modeling a real-world protocol means choosing what to include in the model and what not. Your decision to exclude some irrelevant communication exchanges sounds reasonable. The deadlock that you see can be a symptom of two issues: either some relevant action (i.e., taking place after the omitted messages) has a precondition that would be established by the omitted actions, or it represents termination of your protocol. Inspecting the deadlock state should help you decide which is the case. In the first case, you need to fix your model. In the second case, assuming that all relevant liveness properties are verified (unchecking the box for checking deadlock), you may conclude that liveness holds *at the level at which the model is written*.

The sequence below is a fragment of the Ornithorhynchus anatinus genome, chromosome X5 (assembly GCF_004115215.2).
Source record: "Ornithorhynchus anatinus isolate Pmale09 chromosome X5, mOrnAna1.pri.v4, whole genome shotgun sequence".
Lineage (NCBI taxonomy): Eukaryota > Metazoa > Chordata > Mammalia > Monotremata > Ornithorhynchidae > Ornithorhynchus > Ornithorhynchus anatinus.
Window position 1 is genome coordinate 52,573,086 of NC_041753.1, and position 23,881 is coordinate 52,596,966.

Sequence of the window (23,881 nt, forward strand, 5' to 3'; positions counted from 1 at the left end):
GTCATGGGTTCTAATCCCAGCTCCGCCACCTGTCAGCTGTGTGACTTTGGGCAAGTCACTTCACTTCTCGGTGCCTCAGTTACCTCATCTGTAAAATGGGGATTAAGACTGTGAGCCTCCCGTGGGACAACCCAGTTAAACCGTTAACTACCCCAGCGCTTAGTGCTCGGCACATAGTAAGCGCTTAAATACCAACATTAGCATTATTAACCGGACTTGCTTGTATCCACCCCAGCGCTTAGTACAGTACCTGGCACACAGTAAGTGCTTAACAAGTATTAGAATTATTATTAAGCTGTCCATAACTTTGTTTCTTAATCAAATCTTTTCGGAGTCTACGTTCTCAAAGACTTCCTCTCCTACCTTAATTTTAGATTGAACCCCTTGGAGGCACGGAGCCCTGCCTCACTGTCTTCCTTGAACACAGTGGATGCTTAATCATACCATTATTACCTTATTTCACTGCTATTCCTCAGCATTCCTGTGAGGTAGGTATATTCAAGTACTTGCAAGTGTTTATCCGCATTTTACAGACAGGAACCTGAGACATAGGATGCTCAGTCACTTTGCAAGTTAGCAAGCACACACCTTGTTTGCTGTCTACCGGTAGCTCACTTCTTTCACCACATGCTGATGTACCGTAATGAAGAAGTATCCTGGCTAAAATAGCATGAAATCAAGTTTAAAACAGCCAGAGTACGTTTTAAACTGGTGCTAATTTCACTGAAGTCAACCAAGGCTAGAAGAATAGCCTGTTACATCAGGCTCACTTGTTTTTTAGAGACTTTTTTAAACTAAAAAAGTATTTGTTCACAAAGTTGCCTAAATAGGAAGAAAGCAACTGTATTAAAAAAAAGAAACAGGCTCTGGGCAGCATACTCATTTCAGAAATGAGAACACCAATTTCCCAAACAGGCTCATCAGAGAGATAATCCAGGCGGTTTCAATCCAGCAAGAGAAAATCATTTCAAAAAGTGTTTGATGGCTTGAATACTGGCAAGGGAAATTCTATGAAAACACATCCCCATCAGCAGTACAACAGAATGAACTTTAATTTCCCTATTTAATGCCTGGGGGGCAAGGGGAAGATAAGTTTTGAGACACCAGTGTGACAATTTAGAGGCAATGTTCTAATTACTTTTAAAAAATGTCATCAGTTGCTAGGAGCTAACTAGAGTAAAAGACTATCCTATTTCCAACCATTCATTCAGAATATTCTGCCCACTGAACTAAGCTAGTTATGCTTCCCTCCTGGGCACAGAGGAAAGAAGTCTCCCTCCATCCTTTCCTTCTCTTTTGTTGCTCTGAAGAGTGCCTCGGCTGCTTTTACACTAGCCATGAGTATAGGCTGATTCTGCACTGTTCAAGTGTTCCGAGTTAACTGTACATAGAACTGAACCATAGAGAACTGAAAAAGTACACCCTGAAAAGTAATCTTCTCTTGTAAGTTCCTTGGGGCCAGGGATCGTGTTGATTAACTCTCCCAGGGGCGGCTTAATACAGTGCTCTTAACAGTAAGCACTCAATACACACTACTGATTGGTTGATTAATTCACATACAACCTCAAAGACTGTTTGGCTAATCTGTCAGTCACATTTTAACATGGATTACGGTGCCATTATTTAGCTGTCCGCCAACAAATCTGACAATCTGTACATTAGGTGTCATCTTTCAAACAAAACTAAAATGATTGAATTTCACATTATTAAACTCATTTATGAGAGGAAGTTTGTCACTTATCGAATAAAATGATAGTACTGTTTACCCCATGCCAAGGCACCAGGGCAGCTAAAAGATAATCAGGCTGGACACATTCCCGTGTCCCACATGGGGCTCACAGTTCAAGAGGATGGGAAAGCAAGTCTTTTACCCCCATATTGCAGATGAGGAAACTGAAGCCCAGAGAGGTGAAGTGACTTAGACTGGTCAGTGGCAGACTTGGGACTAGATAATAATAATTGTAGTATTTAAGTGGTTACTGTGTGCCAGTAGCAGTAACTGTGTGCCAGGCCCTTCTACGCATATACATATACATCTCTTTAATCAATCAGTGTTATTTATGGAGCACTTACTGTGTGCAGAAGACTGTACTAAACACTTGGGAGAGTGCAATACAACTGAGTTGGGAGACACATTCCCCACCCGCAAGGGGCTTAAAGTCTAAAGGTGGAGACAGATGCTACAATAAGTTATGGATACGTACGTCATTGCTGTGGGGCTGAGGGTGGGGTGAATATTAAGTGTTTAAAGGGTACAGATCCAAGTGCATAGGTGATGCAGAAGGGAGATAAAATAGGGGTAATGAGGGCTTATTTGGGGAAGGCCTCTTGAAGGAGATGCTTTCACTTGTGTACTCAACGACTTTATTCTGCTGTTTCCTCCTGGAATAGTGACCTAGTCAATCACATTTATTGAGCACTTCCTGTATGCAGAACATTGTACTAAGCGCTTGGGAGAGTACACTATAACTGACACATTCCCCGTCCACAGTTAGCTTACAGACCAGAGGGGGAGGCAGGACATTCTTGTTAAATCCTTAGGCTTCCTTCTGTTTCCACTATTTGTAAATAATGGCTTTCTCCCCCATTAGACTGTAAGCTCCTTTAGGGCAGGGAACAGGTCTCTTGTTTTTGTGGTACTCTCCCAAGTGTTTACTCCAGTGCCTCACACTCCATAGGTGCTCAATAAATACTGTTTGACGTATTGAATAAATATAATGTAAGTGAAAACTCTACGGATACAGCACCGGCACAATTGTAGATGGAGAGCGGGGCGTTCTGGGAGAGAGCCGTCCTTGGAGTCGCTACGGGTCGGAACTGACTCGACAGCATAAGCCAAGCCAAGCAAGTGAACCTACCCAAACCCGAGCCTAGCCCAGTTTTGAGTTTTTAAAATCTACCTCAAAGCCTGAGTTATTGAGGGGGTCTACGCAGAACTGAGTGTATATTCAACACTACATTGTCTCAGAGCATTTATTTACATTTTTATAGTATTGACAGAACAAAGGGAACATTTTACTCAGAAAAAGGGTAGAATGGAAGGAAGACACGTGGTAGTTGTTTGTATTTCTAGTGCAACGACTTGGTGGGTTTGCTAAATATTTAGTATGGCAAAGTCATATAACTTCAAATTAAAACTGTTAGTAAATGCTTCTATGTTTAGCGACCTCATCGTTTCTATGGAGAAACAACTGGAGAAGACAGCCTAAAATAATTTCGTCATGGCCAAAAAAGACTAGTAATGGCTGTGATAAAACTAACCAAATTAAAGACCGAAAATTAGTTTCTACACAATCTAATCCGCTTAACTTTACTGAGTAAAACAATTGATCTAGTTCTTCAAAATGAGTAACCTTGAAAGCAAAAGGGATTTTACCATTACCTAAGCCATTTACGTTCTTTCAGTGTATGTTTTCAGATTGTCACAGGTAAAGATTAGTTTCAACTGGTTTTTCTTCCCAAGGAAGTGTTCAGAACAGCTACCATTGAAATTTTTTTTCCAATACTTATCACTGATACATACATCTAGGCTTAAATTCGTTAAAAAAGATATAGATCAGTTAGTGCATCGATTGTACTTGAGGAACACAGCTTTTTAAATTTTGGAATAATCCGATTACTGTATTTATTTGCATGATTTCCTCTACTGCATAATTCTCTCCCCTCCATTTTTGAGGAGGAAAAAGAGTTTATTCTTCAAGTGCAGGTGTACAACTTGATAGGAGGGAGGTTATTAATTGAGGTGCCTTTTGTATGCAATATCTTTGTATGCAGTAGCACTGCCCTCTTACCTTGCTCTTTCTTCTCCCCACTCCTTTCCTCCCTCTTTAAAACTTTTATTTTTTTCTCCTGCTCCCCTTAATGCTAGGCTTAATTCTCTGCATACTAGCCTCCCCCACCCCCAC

Hello TLA+ experts,
I recently wrote a peer-to-peer protocol specification for an industrial protocol. In order to simplify the number of states, I purposely left out from the specification message exchanges between the client and server when the communication line is in idle state. However, the specification goes into deadlock. When I include the idle state message exchange, I have a state space explosion until the JVM heap ran out of memory.
In your opinion, without specifying the idle message exchange, can I still argue that the specification meets its liveness property even though it goes into deadlock.
- Wan -
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